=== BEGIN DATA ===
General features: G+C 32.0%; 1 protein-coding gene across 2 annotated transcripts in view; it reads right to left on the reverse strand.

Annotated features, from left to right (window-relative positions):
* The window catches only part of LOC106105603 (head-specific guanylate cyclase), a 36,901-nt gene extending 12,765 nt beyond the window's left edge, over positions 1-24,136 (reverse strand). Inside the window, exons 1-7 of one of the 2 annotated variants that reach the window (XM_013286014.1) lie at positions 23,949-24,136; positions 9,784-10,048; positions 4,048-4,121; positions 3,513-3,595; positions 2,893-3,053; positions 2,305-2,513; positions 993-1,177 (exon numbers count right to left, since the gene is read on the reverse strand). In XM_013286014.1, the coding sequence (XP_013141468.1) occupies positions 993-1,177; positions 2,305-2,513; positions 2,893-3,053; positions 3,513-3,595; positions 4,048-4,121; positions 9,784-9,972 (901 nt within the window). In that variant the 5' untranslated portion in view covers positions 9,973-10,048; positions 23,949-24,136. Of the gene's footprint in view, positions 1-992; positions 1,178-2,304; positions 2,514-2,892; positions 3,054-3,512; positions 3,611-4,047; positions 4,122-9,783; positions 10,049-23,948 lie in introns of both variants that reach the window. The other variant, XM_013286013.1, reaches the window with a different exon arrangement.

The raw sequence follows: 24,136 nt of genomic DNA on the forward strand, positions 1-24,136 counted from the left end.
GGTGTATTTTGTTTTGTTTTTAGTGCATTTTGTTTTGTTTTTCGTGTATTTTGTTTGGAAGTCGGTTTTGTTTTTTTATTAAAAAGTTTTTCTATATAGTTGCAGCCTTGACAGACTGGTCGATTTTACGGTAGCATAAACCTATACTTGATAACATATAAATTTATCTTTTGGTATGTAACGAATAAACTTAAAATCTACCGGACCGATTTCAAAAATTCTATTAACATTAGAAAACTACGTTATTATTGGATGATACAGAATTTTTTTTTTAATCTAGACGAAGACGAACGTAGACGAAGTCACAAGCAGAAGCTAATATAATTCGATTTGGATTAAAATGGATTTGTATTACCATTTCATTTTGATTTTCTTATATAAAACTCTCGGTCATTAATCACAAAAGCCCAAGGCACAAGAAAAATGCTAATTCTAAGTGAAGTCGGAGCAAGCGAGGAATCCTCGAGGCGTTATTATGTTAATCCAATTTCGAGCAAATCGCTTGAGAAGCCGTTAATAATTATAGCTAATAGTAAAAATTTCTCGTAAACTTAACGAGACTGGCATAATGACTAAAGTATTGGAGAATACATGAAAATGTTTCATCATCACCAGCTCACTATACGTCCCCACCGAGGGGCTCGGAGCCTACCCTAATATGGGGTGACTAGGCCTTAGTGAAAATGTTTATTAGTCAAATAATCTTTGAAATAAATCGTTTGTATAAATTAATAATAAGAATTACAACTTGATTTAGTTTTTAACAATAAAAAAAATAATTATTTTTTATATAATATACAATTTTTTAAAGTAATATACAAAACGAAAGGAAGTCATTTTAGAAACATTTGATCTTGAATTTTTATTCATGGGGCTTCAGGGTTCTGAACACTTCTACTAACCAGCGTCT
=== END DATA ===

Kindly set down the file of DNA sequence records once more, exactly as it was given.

General features: G+C 32.0%; 1 protein-coding gene across 2 annotated transcripts in view; it reads right to left on the reverse strand.

Annotated features, from left to right (window-relative positions):
* The window catches only part of LOC106105603 (head-specific guanylate cyclase), a 36,901-nt gene extending 12,765 nt beyond the window's left edge, over positions 1-24,136 (reverse strand). Inside the window, exons 1-7 of one of the 2 annotated variants that reach the window (XM_013286014.1) lie at positions 23,949-24,136; positions 9,784-10,048; positions 4,048-4,121; positions 3,513-3,595; positions 2,893-3,053; positions 2,305-2,513; positions 993-1,177 (exon numbers count right to left, since the gene is read on the reverse strand). In XM_013286014.1, the coding sequence (XP_013141468.1) occupies positions 993-1,177; positions 2,305-2,513; positions 2,893-3,053; positions 3,513-3,595; positions 4,048-4,121; positions 9,784-9,972 (901 nt within the window). In that variant the 5' untranslated portion in view covers positions 9,973-10,048; positions 23,949-24,136. Of the gene's footprint in view, positions 1-992; positions 1,178-2,304; positions 2,514-2,892; positions 3,054-3,512; positions 3,611-4,047; positions 4,122-9,783; positions 10,049-23,948 lie in introns of both variants that reach the window. The other variant, XM_013286013.1, reaches the window with a different exon arrangement.

The raw sequence follows: 24,136 nt of genomic DNA on the forward strand, positions 1-24,136 counted from the left end.
GGTGTATTTTGTTTTGTTTTTAGTGCATTTTGTTTTGTTTTTCGTGTATTTTGTTTGGAAGTCGGTTTTGTTTTTTTATTAAAAAGTTTTTCTATATAGTTGCAGCCTTGACAGACTGGTCGATTTTACGGTAGCATAAACCTATACTTGATAACATATAAATTTATCTTTTGGTATGTAACGAATAAACTTAAAATCTACCGGACCGATTTCAAAAATTCTATTAACATTAGAAAACTACGTTATTATTGGATGATACAGAATTTTTTTTTTAATCTAGACGAAGACGAACGTAGACGAAGTCACAAGCAGAAGCTAATATAATTCGATTTGGATTAAAATGGATTTGTATTACCATTTCATTTTGATTTTCTTATATAAAACTCTCGGTCATTAATCACAAAAGCCCAAGGCACAAGAAAAATGCTAATTCTAAGTGAAGTCGGAGCAAGCGAGGAATCCTCGAGGCGTTATTATGTTAATCCAATTTCGAGCAAATCGCTTGAGAAGCCGTTAATAATTATAGCTAATAGTAAAAATTTCTCGTAAACTTAACGAGACTGGCATAATGACTAAAGTATTGGAGAATACATGAAAATGTTTCATCATCACCAGCTCACTATACGTCCCCACCGAGGGGCTCGGAGCCTACCCTAATATGGGGTGACTAGGCCTTAGTGAAAATGTTTATTAGTCAAATAATCTTTGAAATAAATCGTTTGTATAAATTAATAATAAGAATTACAACTTGATTTAGTTTTTAACAATAAAAAAAATAATTATTTTTTATATAATATACAATTTTTTAAAGTAATATACAAAACGAAAGGAAGTCATTTTAGAAACATTTGATCTTGAATTTTTATTCATGGGGCTTCAGGGTTCTGAACACTTCTACTAACCAGCGTCT